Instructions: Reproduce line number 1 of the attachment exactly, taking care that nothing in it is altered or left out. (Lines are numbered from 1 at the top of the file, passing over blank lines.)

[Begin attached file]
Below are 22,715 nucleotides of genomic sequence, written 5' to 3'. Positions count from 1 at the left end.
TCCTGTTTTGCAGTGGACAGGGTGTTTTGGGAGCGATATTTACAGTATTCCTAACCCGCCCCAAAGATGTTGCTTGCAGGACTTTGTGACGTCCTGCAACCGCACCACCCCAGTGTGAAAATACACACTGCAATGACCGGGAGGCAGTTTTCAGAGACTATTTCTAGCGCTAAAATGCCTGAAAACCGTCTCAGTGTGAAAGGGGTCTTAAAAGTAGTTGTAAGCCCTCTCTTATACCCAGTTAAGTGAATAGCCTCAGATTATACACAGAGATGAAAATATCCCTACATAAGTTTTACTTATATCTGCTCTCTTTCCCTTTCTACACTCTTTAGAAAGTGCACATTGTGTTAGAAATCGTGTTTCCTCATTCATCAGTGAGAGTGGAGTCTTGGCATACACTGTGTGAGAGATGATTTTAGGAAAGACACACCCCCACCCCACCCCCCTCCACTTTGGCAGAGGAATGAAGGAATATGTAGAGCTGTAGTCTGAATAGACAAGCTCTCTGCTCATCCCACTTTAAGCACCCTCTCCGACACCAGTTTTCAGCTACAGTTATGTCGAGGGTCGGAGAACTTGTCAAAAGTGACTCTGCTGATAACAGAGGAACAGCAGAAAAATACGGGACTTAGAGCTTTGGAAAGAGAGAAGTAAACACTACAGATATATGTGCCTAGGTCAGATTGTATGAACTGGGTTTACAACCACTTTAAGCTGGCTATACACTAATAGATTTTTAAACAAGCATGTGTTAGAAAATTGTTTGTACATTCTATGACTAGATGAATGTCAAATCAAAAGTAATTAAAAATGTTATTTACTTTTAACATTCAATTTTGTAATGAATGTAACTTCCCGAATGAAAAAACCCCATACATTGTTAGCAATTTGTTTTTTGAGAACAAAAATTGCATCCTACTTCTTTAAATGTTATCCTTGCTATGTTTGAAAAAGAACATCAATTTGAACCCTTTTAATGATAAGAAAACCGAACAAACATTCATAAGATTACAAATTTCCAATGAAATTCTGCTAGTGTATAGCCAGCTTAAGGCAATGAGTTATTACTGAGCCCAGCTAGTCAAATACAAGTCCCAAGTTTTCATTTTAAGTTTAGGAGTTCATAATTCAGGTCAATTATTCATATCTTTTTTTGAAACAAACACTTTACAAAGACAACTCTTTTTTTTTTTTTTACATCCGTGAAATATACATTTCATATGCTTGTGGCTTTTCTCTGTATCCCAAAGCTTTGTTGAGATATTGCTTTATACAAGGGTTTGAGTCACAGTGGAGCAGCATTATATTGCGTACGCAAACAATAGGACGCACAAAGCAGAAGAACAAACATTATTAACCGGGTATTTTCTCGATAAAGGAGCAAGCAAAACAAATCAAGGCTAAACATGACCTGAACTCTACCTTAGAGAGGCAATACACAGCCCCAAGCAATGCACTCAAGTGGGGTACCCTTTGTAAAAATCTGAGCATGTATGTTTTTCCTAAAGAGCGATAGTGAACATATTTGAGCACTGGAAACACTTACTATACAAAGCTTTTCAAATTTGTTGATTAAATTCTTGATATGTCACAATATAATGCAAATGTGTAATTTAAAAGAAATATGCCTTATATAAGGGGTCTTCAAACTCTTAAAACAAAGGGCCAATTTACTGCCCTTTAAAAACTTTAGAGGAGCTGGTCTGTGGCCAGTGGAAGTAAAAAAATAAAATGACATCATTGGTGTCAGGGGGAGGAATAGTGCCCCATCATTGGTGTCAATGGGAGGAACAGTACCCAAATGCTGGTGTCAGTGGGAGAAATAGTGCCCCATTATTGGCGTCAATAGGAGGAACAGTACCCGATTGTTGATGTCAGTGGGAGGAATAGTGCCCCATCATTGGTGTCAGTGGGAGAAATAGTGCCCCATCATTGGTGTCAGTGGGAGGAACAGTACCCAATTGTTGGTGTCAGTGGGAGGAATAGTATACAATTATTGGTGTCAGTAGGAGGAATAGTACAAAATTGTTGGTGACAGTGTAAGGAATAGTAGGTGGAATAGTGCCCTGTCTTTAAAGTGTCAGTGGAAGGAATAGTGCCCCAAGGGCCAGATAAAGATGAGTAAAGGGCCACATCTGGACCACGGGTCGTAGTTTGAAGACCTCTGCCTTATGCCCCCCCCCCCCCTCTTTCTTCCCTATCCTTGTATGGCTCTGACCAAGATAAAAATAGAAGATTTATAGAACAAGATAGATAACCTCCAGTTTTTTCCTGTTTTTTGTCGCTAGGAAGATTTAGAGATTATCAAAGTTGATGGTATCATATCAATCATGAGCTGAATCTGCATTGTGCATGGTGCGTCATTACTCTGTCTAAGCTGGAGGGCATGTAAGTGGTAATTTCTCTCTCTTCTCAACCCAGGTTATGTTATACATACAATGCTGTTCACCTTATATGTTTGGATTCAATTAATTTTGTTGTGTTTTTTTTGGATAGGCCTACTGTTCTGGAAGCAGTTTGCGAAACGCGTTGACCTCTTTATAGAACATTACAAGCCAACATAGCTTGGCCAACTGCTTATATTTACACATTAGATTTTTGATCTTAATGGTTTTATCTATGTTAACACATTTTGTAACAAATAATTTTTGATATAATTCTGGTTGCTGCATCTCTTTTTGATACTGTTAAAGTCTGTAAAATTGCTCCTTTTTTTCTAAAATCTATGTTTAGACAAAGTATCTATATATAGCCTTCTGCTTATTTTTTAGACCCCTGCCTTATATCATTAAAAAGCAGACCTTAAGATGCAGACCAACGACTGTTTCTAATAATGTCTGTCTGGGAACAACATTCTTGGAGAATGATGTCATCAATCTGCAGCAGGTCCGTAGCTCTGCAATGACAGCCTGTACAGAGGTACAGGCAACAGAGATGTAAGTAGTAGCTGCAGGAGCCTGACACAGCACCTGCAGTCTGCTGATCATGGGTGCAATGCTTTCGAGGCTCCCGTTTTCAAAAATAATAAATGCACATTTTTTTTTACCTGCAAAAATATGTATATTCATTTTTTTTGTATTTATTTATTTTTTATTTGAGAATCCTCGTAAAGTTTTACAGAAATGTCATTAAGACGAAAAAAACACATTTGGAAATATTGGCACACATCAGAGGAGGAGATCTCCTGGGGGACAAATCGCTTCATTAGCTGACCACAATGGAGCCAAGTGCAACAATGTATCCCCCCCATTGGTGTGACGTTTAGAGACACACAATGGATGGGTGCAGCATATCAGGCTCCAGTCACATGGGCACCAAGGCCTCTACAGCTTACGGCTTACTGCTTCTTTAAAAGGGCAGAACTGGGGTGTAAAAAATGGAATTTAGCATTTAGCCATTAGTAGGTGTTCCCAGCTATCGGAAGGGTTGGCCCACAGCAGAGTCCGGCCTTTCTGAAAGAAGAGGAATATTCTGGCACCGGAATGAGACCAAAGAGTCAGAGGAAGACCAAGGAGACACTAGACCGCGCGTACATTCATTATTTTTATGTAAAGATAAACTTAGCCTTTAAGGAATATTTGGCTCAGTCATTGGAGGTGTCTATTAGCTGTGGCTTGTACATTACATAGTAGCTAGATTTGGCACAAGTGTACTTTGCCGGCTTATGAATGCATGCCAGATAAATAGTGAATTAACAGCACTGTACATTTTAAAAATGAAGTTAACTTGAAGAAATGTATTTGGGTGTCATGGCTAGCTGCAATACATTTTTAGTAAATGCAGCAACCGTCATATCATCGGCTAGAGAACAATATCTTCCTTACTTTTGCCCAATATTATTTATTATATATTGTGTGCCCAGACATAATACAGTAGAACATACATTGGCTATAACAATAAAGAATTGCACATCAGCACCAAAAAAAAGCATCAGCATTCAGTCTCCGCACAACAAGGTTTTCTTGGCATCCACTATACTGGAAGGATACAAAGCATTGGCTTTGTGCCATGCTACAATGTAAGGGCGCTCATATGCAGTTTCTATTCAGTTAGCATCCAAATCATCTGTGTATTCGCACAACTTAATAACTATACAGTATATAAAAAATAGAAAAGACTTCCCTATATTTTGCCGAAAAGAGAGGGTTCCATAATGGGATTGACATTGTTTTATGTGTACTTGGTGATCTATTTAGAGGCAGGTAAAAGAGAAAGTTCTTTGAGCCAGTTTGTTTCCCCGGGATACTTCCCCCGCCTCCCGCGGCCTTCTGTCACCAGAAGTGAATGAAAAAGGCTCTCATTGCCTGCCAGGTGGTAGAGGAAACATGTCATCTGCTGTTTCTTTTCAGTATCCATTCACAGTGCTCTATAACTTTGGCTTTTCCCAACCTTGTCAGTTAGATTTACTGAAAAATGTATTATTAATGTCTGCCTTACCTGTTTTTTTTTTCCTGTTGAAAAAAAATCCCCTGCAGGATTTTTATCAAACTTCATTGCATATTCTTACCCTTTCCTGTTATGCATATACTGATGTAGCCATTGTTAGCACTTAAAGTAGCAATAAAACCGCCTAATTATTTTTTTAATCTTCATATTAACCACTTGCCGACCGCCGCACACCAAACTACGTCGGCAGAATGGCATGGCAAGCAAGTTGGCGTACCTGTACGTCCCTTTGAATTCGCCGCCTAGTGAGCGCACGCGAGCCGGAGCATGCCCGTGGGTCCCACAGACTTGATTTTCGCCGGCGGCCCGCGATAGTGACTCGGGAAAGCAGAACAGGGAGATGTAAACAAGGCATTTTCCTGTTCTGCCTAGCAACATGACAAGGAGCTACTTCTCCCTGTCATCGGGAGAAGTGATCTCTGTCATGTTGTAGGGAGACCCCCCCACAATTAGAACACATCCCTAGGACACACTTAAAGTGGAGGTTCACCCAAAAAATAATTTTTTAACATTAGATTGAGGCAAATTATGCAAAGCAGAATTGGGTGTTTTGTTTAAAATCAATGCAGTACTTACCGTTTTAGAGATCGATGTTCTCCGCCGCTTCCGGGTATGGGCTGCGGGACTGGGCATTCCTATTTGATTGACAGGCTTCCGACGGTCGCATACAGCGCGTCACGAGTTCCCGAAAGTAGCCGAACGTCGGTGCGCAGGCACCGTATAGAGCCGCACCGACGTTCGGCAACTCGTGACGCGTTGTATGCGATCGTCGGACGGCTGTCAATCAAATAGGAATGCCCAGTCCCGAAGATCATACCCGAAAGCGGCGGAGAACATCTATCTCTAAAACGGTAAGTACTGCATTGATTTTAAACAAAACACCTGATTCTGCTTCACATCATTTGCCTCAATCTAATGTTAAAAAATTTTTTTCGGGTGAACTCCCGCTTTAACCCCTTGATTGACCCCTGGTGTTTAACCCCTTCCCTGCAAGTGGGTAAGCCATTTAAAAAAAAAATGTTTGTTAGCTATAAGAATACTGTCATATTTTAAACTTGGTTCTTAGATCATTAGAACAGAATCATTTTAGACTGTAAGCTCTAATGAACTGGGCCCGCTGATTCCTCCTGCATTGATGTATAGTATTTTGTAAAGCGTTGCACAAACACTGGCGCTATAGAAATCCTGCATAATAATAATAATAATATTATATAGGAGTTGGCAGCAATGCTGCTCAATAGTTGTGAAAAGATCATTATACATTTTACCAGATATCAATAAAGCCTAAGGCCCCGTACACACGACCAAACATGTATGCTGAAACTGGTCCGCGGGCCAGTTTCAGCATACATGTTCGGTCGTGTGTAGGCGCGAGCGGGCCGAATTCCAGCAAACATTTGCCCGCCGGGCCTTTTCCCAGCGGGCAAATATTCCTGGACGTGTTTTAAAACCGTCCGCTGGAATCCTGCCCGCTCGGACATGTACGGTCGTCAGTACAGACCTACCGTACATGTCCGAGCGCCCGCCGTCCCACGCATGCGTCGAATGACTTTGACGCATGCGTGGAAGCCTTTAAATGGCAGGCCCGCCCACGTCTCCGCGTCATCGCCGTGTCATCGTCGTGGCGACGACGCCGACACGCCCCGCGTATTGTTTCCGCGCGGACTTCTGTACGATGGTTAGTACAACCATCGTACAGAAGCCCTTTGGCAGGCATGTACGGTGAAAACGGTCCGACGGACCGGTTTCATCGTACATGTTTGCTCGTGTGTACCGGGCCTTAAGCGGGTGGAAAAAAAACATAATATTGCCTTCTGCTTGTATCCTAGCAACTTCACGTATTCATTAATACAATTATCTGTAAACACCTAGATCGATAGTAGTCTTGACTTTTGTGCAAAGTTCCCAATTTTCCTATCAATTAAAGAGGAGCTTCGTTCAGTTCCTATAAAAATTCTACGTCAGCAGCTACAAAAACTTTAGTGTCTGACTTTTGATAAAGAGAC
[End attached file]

Below are 22,715 nucleotides of genomic sequence, written 5' to 3'. Positions count from 1 at the left end.